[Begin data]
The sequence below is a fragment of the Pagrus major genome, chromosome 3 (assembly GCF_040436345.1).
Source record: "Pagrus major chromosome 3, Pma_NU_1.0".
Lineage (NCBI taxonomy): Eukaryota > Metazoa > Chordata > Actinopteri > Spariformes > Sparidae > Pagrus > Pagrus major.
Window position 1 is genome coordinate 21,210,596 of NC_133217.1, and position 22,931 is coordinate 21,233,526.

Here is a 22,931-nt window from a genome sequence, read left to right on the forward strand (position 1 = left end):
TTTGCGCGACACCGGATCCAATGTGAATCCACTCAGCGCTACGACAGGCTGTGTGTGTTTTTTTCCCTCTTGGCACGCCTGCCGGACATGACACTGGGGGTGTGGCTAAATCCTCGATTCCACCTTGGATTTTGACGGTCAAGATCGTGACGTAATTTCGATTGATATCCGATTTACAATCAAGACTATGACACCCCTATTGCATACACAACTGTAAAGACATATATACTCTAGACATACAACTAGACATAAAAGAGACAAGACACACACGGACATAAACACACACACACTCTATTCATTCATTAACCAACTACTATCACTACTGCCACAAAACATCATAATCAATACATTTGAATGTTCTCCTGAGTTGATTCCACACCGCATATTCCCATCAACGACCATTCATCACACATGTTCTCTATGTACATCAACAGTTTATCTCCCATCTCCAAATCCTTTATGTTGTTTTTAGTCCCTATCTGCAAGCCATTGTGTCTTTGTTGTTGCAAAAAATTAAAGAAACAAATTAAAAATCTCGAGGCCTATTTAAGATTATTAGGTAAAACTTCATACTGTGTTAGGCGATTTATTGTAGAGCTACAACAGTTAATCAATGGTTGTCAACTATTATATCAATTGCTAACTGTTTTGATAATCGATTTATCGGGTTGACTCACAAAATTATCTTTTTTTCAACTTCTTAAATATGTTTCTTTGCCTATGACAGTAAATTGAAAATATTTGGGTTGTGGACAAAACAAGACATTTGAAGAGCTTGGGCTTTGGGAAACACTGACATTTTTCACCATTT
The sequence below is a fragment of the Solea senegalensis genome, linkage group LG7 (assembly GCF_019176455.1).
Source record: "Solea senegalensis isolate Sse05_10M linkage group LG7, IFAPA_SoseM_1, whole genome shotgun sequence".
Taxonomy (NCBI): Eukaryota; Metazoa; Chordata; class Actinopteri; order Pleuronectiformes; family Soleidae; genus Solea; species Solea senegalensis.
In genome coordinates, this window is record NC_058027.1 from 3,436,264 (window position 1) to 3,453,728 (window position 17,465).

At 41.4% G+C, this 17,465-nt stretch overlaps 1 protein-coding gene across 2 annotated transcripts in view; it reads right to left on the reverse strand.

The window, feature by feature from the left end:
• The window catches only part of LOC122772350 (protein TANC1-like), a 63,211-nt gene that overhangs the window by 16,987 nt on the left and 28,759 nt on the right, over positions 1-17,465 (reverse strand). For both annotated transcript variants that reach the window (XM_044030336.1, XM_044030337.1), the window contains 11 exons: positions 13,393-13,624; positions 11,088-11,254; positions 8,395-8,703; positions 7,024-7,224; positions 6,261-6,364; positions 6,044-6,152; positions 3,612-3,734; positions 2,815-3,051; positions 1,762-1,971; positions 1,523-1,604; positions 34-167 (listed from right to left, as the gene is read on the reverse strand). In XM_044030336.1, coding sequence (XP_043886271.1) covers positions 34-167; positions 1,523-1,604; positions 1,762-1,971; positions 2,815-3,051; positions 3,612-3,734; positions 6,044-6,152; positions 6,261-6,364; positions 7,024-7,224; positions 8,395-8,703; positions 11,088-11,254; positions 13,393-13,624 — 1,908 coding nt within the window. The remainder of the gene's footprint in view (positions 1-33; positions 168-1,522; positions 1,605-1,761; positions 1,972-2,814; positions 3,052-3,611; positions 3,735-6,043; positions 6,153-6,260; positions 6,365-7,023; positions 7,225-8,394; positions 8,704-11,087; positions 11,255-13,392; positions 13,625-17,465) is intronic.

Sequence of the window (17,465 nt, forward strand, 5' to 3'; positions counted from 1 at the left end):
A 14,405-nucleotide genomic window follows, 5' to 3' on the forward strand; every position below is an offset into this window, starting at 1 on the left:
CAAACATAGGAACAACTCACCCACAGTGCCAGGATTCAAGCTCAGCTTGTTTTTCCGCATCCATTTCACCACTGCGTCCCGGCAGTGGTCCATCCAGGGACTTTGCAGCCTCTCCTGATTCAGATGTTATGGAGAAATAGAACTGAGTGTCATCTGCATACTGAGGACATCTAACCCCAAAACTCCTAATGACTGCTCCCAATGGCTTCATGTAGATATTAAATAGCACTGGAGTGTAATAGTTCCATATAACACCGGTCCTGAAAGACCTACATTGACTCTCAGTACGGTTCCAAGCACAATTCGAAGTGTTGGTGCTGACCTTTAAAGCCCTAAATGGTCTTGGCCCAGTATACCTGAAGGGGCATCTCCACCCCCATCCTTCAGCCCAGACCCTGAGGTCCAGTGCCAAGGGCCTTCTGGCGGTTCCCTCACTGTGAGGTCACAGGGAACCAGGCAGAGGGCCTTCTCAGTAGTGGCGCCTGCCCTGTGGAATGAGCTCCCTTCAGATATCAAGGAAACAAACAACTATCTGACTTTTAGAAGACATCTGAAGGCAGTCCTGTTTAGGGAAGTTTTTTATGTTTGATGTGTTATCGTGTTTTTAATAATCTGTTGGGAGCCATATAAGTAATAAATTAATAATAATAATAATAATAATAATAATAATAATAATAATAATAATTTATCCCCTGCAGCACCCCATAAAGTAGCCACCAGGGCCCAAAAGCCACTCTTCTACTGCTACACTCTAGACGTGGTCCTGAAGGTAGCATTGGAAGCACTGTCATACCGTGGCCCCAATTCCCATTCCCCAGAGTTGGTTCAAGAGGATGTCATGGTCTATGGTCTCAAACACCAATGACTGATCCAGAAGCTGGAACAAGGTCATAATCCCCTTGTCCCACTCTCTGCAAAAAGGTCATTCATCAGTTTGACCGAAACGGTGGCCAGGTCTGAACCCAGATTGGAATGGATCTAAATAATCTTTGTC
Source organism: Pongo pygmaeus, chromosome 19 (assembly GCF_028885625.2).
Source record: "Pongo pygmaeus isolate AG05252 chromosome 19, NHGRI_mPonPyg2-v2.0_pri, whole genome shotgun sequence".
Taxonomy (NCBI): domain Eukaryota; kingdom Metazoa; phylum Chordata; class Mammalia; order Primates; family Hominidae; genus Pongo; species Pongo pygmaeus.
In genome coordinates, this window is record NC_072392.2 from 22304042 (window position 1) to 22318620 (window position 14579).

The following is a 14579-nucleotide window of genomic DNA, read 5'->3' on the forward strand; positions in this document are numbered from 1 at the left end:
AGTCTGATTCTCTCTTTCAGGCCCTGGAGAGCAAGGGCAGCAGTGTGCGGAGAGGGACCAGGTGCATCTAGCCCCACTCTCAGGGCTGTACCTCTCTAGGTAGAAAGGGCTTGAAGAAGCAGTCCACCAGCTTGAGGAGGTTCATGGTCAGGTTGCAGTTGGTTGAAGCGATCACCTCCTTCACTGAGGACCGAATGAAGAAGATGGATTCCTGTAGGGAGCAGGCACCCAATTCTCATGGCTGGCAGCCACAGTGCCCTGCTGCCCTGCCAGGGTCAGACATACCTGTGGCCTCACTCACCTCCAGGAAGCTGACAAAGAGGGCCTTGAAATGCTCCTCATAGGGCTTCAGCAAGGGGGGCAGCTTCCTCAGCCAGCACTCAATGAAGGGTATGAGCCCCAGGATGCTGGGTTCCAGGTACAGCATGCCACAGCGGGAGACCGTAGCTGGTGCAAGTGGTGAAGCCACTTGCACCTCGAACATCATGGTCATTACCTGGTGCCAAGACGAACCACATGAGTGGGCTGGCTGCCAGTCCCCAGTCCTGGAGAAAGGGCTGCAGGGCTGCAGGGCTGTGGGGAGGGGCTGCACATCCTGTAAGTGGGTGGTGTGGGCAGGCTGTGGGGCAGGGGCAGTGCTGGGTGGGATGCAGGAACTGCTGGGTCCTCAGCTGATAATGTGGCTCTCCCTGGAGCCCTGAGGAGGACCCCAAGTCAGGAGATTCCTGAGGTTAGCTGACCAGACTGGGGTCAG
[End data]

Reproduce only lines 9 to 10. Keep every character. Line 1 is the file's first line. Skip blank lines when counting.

Taxonomy (NCBI): Eukaryota; Metazoa; Chordata; class Actinopteri; order Pleuronectiformes; family Soleidae; genus Solea; species Solea senegalensis.
In genome coordinates, this window is record NC_058027.1 from 3,436,264 (window position 1) to 3,453,728 (window position 17,465).